Jesus’ life on earth was one continuous expression of love for the heavenly Father (John 14:31). To follow His example requires a heart that desires to please Him, a will that is bent toward obedience, and a mind that consistently seeks direction from Him. Develop the habit of asking yourself two questions: What does obedience to God look like in this situation? and What can I do to obey God more fully?

The Everlasting Love

“The LORD hath appeared of old unto me, saying, Yea, I have loved thee with an everlasting love: therefore with lovingkindness have I drawn thee.” (Jeremiah 31:3)

Perhaps no doctrine in Scripture is as clearly stated as that expressed in our text and in many other passages. God loves us! His love is an “everlasting love” and compels Him to act strongly and lovingly on our behalf. “Herein is love, not that we loved God, but that he loved us, and sent his Son to be the propitiation for our sins” (1 John 4:10). This theme finds glorious expression in the grand hymn of the 19th century entitled “I Am His, and He Is Mine.”

Loved with everlasting love, Led by grace that love to know;
Spirit, breathing from above, Thou hast taught me it is so!
O this full and perfect peace, O this transport all divine—
In a love which cannot cease, I am His and He is mine.

Jesus prayed, “I in them, and thou in me,…that the world may know that thou hast sent me, and hast loved them, as thou hast loved me. Father, I will that they also, whom thou hast given me, be with me where I am” (John 17:23-24). The Father will never allow us to part from Him or our Savior.

These precious facts are taught to us by the “inspired” (literally “God-breathed”) Scriptures (2 Timothy 3:16), and “the Comforter…the Spirit of truth [who] will guide [us] into all truth” (John 16:7, 13). He drew us to Himself “in love: Having predestinated us unto the adoption of children by Jesus Christ to himself” (Ephesians 1:4-5). “Behold, what manner of love the Father hath bestowed upon us, that we should be called the sons of God” (1 John 3:1). In His grace, we come to Him, experiencing sweet forgiveness and everlasting love. Cradled in the security of His undying love, we have peace. “Thou wilt keep him in perfect peace, whose mind is stayed on thee” (Isaiah 26:3). JDM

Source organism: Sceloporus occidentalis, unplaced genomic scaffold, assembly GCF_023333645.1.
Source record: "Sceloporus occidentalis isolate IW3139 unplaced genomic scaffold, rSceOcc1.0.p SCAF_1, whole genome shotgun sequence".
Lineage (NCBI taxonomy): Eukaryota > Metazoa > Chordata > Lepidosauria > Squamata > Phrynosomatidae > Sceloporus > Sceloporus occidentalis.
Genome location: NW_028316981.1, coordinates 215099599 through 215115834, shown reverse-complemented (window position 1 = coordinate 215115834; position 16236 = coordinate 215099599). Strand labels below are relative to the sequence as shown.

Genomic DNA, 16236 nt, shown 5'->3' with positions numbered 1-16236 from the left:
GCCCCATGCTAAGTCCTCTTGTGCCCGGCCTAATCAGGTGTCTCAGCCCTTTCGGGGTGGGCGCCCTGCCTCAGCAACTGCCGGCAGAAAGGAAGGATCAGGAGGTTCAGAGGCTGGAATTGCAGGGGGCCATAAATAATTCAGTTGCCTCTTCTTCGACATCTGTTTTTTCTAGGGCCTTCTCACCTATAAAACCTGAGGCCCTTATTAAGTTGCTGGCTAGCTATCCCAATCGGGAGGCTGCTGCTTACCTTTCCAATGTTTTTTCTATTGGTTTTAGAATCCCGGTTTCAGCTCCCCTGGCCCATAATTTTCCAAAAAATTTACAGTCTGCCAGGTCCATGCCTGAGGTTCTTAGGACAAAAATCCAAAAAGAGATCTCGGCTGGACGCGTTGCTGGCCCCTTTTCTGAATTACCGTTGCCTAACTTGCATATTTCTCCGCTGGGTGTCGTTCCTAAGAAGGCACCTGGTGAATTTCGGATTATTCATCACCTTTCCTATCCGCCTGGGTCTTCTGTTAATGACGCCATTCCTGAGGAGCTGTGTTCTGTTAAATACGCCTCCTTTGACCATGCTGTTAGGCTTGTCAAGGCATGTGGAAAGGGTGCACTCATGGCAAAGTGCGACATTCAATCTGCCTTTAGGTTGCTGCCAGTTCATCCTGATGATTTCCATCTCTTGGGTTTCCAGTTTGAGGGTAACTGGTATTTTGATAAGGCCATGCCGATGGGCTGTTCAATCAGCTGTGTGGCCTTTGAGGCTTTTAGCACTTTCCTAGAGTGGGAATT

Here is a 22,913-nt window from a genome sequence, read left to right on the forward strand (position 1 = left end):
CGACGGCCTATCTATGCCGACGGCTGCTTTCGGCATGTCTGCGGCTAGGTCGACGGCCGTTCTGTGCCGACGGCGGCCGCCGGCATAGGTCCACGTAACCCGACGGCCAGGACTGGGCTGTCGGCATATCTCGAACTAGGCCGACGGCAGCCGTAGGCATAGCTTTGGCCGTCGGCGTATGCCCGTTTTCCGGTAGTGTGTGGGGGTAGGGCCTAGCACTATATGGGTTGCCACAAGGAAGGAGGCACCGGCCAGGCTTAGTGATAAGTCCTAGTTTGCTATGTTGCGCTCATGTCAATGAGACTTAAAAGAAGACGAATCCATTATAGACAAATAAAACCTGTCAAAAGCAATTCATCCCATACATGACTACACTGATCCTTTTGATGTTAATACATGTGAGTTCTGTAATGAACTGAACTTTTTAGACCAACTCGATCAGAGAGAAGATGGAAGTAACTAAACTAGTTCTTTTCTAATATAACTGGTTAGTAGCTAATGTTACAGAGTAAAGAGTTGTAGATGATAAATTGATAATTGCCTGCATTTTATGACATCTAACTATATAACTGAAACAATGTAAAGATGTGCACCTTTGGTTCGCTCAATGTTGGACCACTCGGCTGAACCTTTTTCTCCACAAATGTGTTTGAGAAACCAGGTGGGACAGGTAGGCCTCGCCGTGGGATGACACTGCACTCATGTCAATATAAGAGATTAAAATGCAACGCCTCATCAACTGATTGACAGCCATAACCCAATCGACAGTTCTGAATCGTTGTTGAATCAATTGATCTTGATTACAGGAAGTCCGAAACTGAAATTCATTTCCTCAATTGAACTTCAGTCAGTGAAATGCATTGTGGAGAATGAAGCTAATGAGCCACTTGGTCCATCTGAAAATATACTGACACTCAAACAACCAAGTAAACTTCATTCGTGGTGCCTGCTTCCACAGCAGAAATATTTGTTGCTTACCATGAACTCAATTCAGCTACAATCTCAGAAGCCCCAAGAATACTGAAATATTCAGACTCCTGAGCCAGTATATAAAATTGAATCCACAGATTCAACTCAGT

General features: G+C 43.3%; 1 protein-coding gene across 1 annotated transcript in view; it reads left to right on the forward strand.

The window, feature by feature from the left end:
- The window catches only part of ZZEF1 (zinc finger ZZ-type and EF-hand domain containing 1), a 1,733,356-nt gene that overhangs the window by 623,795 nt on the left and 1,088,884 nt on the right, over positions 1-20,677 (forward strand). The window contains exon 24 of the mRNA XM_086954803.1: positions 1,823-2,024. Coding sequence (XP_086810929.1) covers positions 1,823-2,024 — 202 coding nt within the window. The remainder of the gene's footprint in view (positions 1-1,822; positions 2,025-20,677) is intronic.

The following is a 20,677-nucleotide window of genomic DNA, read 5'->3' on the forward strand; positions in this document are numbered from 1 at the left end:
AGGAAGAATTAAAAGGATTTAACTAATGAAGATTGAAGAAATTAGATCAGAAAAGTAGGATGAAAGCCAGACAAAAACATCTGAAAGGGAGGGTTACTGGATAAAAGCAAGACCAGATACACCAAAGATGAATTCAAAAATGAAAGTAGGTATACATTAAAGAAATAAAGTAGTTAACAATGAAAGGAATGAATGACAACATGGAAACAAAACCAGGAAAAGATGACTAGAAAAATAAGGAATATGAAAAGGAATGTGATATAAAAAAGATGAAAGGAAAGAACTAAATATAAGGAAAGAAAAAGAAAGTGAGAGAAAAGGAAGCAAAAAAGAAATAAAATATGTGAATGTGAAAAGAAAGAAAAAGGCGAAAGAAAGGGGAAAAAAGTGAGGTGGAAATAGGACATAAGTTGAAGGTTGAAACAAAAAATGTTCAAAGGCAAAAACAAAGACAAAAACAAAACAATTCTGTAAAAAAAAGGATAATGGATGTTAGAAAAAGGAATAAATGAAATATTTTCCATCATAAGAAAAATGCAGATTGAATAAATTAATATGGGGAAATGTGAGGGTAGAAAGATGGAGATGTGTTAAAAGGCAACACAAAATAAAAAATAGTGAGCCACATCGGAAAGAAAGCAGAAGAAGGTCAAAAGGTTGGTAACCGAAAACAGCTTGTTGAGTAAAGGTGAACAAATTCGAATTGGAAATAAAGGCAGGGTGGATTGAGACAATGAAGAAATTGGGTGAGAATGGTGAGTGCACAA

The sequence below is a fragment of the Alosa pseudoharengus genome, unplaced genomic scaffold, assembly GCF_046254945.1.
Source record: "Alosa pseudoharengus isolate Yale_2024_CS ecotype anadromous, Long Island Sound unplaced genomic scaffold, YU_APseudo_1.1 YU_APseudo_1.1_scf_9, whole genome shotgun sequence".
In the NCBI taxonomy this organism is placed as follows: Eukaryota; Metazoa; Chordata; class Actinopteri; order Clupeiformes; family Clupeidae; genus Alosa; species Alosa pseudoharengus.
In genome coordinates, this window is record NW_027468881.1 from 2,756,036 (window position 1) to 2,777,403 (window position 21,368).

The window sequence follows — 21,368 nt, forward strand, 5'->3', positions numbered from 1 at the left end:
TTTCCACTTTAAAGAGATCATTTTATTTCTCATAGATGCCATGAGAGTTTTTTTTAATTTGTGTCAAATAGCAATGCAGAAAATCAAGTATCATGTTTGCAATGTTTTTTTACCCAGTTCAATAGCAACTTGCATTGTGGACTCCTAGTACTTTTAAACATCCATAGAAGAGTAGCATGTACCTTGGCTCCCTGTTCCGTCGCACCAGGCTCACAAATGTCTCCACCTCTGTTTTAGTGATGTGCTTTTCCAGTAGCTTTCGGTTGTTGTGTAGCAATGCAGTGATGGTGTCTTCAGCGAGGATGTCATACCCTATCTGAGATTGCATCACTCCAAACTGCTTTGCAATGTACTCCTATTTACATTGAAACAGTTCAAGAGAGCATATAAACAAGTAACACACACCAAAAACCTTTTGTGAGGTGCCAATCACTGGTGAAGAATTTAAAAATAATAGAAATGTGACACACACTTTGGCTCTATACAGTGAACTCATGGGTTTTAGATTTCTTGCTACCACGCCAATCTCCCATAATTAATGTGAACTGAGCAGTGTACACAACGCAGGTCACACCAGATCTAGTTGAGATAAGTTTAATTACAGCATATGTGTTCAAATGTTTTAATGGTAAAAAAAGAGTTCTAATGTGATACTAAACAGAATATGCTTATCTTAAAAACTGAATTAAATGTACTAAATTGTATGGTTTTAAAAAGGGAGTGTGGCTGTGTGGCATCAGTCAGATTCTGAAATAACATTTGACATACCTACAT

Know I Sure Will Be in Trouble

But even after that we had suffered before, and were shamefully entreated, as ye know, at Philippi, we were bold in our God to speak unto you the gospel of God with much contention.

—1 Thessalonians 2:2


It is good for us to remember how strong [God] is—and how weak we are. I settled this issue a long time ago. I tell you I have talked to God more than I have talked to anyone else. I have reasoned more with God and had longer conferences with God than with anybody else.

And what did I tell Him? Among other things, I told Him, “Now, Lord, if I do the things I know I should do, and if I say what I know in my heart I should say, I will be in trouble with people and with groups—there is no other way!

“Not only will I be in trouble for taking my stand in faith and honesty, but I will certainly be in a situation where I will be seriously tempted of the devil!”

Then, after praying more and talking to the Lord, I have said, “Almighty Lord, I accept this with my eyes open! I know the facts and I know what may happen, but I accept it. I will not run. I will not hide. I will not crawl under a rug. I will dare to stand up and fight because I am on your side—and I know that when I am weak, then I am strong!”   ITB146